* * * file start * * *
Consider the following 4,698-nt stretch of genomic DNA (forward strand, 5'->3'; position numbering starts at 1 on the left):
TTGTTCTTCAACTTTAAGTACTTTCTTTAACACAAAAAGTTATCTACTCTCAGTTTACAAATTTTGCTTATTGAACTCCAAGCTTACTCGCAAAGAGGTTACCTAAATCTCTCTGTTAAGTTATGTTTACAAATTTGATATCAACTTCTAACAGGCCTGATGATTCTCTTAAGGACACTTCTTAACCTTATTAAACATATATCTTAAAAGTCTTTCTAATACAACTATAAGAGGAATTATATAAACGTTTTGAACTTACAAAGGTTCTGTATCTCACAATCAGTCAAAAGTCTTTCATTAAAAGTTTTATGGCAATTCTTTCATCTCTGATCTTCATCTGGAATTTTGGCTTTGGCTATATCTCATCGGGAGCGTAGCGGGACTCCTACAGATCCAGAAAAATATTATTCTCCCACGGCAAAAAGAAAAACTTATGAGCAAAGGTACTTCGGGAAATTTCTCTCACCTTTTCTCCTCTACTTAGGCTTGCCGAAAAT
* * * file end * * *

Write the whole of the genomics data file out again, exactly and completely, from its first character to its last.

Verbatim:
Consider the following 4,698-nt stretch of genomic DNA (forward strand, 5'->3'; position numbering starts at 1 on the left):
TTGTTCTTCAACTTTAAGTACTTTCTTTAACACAAAAAGTTATCTACTCTCAGTTTACAAATTTTGCTTATTGAACTCCAAGCTTACTCGCAAAGAGGTTACCTAAATCTCTCTGTTAAGTTATGTTTACAAATTTGATATCAACTTCTAACAGGCCTGATGATTCTCTTAAGGACACTTCTTAACCTTATTAAACATATATCTTAAAAGTCTTTCTAATACAACTATAAGAGGAATTATATAAACGTTTTGAACTTACAAAGGTTCTGTATCTCACAATCAGTCAAAAGTCTTTCATTAAAAGTTTTATGGCAATTCTTTCATCTCTGATCTTCATCTGGAATTTTGGCTTTGGCTATATCTCATCGGGAGCGTAGCGGGACTCCTACAGATCCAGAAAAATATTATTCTCCCACGGCAAAAAGAAAAACTTATGAGCAAAGGTACTTCGGGAAATTTCTCTCACCTTTTCTCCTCTACTTAGGCTTGCCGAAAAT